5.9 Cummins Cold Air Intake Upgrade
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5.9 Cummins Cold Air Intake Upgrade Guide

About Zach Mayock - DieselIQ

Meet Zach

Zach is one of the founders of 8020 Media and a lead writer for DieselIQ. He’s been in the automotive industry for over a decade and has published more than 400 articles for DieselIQ, TuningPro, BMWTuning, & more. His blend of automotive knowledge, writing & research skills, and passion make him an excellent resource for fellow diesel owners. His expertise goes beyond writing and includes a deep knowledge of Cummins and Powerstroke engines, as well as nearly 10 years of DIY experience. Zach is also experienced with tuning and has a wealth of technical knowledge that he brings to every article he writes.

The 5.9 Cummins was produced in two different variations by Dodge from 1989 until 2007. The first generation, known as the 6BT or 5.9 Cummins 12v, was produced from 1984 until 1998. It produced 160-230hp and 400-440lb-ft. of torque. The ISB 5.9 Cummins 24v entered in mid-year 1998 and was phased out after 2007 for the 6.7 Cummins. It was initially offered with 235hp and 460lb-ft. but retired producing 325hp and 610lb-ft. of torque.

While both versions of the 5.9 Cummins offered solid power for their times, they are significantly underpowered compared to the diesel engines of today. Fortunately, a handful of performance mods can easily liven up the 5.9 Cummins and give it more life. One of the best upgrades is a 5.9 Cummins cold air intake. An upgraded intake system will increase air flow which allows for a more efficient turbo and therefore adds power.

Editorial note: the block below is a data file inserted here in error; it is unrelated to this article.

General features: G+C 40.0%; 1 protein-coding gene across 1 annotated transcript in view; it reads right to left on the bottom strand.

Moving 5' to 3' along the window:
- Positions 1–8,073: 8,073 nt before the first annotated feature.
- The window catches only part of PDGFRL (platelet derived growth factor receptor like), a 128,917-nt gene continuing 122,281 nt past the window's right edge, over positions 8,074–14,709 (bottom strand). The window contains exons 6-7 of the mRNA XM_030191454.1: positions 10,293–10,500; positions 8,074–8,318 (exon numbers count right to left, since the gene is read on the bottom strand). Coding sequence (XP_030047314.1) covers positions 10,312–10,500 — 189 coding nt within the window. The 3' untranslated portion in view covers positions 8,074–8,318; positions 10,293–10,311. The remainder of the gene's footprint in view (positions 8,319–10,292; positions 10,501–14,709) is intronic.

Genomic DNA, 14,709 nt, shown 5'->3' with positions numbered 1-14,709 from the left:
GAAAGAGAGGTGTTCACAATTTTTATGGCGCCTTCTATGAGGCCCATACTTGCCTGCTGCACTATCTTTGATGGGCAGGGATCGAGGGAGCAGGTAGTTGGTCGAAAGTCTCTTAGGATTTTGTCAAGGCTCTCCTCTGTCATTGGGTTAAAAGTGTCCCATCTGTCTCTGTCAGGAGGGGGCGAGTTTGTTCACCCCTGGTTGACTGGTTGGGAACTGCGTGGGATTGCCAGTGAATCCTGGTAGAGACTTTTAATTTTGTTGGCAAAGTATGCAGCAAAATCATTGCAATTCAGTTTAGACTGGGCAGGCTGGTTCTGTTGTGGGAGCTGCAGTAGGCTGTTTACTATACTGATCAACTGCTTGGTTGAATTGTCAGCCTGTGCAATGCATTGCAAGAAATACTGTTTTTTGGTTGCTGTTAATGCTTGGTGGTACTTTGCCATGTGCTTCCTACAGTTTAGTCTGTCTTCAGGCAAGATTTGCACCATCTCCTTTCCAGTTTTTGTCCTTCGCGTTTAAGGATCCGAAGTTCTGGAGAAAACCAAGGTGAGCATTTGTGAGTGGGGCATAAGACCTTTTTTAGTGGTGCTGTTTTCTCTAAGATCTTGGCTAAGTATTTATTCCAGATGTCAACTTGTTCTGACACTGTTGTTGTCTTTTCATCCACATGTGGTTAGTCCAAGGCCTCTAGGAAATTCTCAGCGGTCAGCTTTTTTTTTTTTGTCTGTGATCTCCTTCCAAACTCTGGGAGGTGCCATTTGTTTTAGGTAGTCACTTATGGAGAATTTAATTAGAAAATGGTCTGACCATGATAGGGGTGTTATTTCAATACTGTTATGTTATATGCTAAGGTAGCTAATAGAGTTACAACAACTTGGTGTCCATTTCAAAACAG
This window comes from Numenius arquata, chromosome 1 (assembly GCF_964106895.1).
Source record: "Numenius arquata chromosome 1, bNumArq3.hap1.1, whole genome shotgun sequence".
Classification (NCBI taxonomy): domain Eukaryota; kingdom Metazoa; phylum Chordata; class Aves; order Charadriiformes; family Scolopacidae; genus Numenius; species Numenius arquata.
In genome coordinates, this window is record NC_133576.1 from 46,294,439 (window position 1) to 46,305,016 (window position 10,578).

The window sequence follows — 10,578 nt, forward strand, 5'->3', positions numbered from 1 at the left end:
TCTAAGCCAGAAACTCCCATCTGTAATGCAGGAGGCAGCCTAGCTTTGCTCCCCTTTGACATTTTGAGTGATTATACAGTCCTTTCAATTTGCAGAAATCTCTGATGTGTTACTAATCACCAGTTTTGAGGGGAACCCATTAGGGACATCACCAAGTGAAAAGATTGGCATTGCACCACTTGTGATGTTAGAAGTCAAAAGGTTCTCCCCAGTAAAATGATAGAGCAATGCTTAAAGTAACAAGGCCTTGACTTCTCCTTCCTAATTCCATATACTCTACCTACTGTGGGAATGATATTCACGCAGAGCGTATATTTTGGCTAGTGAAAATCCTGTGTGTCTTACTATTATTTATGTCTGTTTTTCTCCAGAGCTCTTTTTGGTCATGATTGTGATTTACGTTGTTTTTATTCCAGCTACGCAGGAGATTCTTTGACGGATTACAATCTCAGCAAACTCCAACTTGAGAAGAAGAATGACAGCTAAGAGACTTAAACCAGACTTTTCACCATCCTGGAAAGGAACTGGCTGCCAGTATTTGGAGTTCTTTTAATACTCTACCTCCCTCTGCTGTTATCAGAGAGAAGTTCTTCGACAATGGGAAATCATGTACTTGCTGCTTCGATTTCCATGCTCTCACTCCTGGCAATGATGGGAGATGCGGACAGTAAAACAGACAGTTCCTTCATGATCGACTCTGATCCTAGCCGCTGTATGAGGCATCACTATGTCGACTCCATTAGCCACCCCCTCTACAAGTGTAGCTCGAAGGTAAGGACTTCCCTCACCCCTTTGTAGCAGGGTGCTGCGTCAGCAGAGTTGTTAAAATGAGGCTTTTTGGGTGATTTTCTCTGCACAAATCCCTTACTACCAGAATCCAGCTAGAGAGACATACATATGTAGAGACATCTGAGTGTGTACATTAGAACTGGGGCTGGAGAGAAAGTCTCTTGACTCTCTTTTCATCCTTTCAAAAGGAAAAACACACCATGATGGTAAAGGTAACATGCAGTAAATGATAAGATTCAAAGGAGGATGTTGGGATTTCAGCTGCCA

This guide will discuss the performance benefits of cold air intakes, the different types of intakes available, and provide a few of our favorite 5.9 Cummins intake systems.

If you’re interested in further intake upgrades, check out our 5.9 Cummins Intake Manifold Upgrade.

5.9 Cummins Cold Air Intake Upgrade

5.9 Cummins Cold Air Intake Performance Benefits

The biggest benefit of an upgraded intake for the 5.9 Cummins is the increase in horsepower and torque. However, the benefits of an intake go far beyond just the power levels. A cold air intake will increase air flow by about 30%-50% over the stock intake. The improved airflow allows the turbo to spool more quickly with less restriction which also improves throttle response. Additionally, an intake can even increase gas mileage by about 1-2mpg.

Benefits of adding a cold air intake to the 5.9 Cummins include:

  • 5-10whp+ gains
  • 10-20wtq+ gains
  • 30%-50% increase in air flow
  • Better throttle response
  • Faster turbo spool
  • 1-2mpg increases
  • Cool turbo and intake noises

Cold air intake power gains can vary on a 5.9 Cummins depending on what other mods you have. A completely stock 5.9 will probably see power gains on the low end of both the ranges. Alternatively, a tuned 5.9 Cummins will likely see power gains towards the top end of the range as the benefits of an upgraded intake increase substantially with a tune.

When a turbocharged engine is tuned the boost or psi levels increase. This means the air is further compressed. The more air is compressed the less space it consumes. Therefore when boost is increased you need to increase the volume of air you are sending to the turbo as it needs to compress more air. This is where the stock intake can become restrictive and why power gains are better on tuned engines.